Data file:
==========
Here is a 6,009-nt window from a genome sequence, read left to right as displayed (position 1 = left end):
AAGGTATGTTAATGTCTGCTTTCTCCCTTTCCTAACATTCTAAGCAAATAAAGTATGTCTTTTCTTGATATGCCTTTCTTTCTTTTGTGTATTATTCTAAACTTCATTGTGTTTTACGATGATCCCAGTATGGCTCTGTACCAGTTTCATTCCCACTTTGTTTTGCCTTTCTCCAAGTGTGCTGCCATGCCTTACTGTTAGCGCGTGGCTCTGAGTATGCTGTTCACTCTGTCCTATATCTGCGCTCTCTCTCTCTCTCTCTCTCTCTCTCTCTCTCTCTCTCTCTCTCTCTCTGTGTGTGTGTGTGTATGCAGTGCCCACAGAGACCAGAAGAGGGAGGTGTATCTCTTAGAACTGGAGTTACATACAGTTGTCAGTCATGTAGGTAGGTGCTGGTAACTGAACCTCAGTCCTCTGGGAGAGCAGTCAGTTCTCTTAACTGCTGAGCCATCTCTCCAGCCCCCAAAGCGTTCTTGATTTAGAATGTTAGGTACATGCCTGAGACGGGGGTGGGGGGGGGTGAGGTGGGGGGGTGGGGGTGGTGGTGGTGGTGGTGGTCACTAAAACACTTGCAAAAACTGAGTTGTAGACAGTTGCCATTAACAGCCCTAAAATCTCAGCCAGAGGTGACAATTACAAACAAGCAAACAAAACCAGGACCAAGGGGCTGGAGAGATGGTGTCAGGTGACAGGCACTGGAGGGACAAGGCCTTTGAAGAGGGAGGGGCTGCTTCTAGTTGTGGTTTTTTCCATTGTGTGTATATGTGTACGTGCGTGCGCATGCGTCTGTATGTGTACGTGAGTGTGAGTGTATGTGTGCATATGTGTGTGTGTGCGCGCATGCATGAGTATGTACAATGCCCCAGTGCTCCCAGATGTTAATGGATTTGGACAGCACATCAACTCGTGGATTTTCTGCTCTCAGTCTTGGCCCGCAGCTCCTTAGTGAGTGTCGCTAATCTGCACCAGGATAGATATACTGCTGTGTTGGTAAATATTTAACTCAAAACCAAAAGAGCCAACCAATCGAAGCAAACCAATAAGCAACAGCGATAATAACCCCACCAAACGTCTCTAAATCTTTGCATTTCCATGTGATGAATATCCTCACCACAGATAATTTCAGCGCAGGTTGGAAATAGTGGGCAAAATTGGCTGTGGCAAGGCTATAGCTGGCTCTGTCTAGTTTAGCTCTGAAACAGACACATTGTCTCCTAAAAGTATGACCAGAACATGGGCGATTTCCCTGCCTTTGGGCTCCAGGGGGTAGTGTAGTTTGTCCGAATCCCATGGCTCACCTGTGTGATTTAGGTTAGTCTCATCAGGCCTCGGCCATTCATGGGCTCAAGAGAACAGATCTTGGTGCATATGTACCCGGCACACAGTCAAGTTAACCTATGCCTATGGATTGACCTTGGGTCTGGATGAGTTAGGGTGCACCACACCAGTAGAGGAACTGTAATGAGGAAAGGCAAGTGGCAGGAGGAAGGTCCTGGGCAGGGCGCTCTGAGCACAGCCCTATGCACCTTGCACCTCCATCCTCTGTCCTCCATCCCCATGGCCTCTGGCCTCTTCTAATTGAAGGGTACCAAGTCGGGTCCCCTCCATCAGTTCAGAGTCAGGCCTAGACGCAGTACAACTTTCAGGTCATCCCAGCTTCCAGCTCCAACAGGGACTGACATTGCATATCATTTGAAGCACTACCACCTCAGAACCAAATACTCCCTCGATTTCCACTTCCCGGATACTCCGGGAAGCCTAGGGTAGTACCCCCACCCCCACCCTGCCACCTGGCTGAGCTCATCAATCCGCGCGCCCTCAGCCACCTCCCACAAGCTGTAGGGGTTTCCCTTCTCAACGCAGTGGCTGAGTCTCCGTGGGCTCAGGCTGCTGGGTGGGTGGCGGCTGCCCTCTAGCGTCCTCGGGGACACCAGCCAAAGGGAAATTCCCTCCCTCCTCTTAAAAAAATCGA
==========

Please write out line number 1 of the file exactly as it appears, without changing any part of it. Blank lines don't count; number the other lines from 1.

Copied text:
Here is a 6,009-nt window from a genome sequence, read left to right as displayed (position 1 = left end):